Of those who started holding drive-in or outdoor services in their communities, about 1 in 5 (22.6 percent) of the pastors reported their attendance is about the same or has increased slightly more than their average Sunday morning attendance. About 15 percent of pastors, however, said their attendance had dropped slightly, while only about 4 percent said attendance at their outdoor service was significantly less.
Meanwhile, nearly 3 in 5 pastors (57.4 percent) whose churches have moved online reported attendance was significantly higher. When combined with pastors who said viewership was a little higher, almost three-fourths of the churches are seeing audiences larger than an average Sunday’s attendance.
Add in those who said online worshipers were about the same, and 85 percent have found providing opportunities for online worship to be a good temporary option during the pandemic, though not an adequate replacement for in-person gatherings.
“The rapid adoption of providing video content has been just as abrupt as ceasing in-person meetings,” observed Scott McConnell, executive director of LifeWay Research. “Churches who never would have considered offering a streaming or video option have quickly done so. Their pastors were compelled to stay connected and to continue to provide spiritual guidance during this trying time.”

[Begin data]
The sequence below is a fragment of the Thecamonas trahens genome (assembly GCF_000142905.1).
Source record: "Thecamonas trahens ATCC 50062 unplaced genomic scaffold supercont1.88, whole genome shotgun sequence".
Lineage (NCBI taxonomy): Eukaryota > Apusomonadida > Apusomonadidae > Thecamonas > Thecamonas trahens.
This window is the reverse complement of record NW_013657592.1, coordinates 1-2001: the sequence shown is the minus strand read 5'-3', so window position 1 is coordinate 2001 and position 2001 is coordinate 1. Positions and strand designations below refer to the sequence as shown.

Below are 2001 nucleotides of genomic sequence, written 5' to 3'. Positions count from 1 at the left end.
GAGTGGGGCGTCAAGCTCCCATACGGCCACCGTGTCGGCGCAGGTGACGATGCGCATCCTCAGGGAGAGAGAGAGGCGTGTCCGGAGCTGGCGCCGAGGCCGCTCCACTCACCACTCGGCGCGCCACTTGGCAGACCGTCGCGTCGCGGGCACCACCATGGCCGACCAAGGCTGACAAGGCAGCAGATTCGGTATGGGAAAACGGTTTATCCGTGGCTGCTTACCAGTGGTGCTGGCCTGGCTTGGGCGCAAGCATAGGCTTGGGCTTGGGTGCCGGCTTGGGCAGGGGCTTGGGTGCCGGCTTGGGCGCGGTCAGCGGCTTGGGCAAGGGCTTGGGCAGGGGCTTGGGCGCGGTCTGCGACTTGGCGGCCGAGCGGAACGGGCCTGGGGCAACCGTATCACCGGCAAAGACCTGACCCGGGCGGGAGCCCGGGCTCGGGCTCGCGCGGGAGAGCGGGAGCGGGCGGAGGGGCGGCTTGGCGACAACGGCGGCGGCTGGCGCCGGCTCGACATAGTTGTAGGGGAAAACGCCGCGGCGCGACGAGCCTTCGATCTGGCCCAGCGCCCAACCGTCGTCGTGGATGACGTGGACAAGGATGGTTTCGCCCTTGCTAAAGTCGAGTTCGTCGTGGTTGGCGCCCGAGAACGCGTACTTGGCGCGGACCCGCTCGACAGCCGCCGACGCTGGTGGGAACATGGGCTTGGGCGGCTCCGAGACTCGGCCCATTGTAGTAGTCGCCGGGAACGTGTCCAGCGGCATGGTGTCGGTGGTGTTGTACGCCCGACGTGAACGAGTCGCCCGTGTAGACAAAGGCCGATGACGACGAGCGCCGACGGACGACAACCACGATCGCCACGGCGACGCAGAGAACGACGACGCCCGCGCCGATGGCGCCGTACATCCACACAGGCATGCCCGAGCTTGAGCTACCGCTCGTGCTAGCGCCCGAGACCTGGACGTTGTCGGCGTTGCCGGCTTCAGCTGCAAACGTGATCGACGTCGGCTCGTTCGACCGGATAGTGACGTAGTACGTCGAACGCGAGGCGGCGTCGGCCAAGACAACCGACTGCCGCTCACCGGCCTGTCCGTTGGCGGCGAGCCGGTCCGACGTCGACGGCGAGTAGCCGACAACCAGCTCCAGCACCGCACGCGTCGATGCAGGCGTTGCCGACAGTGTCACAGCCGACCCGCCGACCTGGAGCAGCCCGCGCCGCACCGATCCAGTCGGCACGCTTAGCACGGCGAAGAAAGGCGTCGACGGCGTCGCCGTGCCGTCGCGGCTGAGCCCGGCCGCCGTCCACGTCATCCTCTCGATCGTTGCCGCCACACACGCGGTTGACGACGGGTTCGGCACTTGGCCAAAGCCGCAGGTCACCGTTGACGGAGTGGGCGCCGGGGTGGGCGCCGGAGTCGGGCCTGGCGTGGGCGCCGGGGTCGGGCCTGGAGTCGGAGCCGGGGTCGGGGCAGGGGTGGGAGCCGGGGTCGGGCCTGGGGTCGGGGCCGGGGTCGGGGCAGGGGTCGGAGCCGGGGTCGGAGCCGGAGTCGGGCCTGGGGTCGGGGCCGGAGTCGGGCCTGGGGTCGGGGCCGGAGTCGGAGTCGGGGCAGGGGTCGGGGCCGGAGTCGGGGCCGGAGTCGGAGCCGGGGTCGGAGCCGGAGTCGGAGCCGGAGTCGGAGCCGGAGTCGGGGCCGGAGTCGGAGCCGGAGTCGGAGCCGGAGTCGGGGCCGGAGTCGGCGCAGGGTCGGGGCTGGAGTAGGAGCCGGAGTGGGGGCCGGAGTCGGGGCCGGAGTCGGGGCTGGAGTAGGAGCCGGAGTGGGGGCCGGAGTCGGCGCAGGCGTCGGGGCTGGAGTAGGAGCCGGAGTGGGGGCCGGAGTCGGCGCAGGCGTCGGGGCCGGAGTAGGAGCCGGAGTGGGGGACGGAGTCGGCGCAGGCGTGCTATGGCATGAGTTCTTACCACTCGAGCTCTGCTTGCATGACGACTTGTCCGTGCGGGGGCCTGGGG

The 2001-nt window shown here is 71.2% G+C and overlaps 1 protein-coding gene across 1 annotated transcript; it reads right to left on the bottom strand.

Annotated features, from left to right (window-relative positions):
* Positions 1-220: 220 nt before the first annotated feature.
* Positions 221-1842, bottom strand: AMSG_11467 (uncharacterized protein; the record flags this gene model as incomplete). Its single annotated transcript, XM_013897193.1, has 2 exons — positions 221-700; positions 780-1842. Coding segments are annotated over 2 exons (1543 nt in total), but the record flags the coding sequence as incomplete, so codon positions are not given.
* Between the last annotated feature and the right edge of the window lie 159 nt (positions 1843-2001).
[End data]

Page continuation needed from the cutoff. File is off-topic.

Nationally, more than half of congregations (55 percent) said they moved some Sunday school or small groups online, while 6 percent said they have continued to meet in person. In South Carolina, about 2 in 5 churches were using Zoom or another social media app to meet online, while about 11 percent said some groups have continued to meet in person, practicing social distancing. Meanwhile, nationwide 4 in 10 pastors said their Sunday school or small groups have not met in any capacity during the coronavirus disruption, but in South Carolina, more than half have not met.
As some members lost income, many churches have begun struggling, according to the LifeWay survey. That survey found that half of pastors (52 percent) said giving has decreased compared to earlier this year. Nationally, only 1 in 5 pastors (18 percent) said giving had continued at similar levels, while 2 percent think it has increased.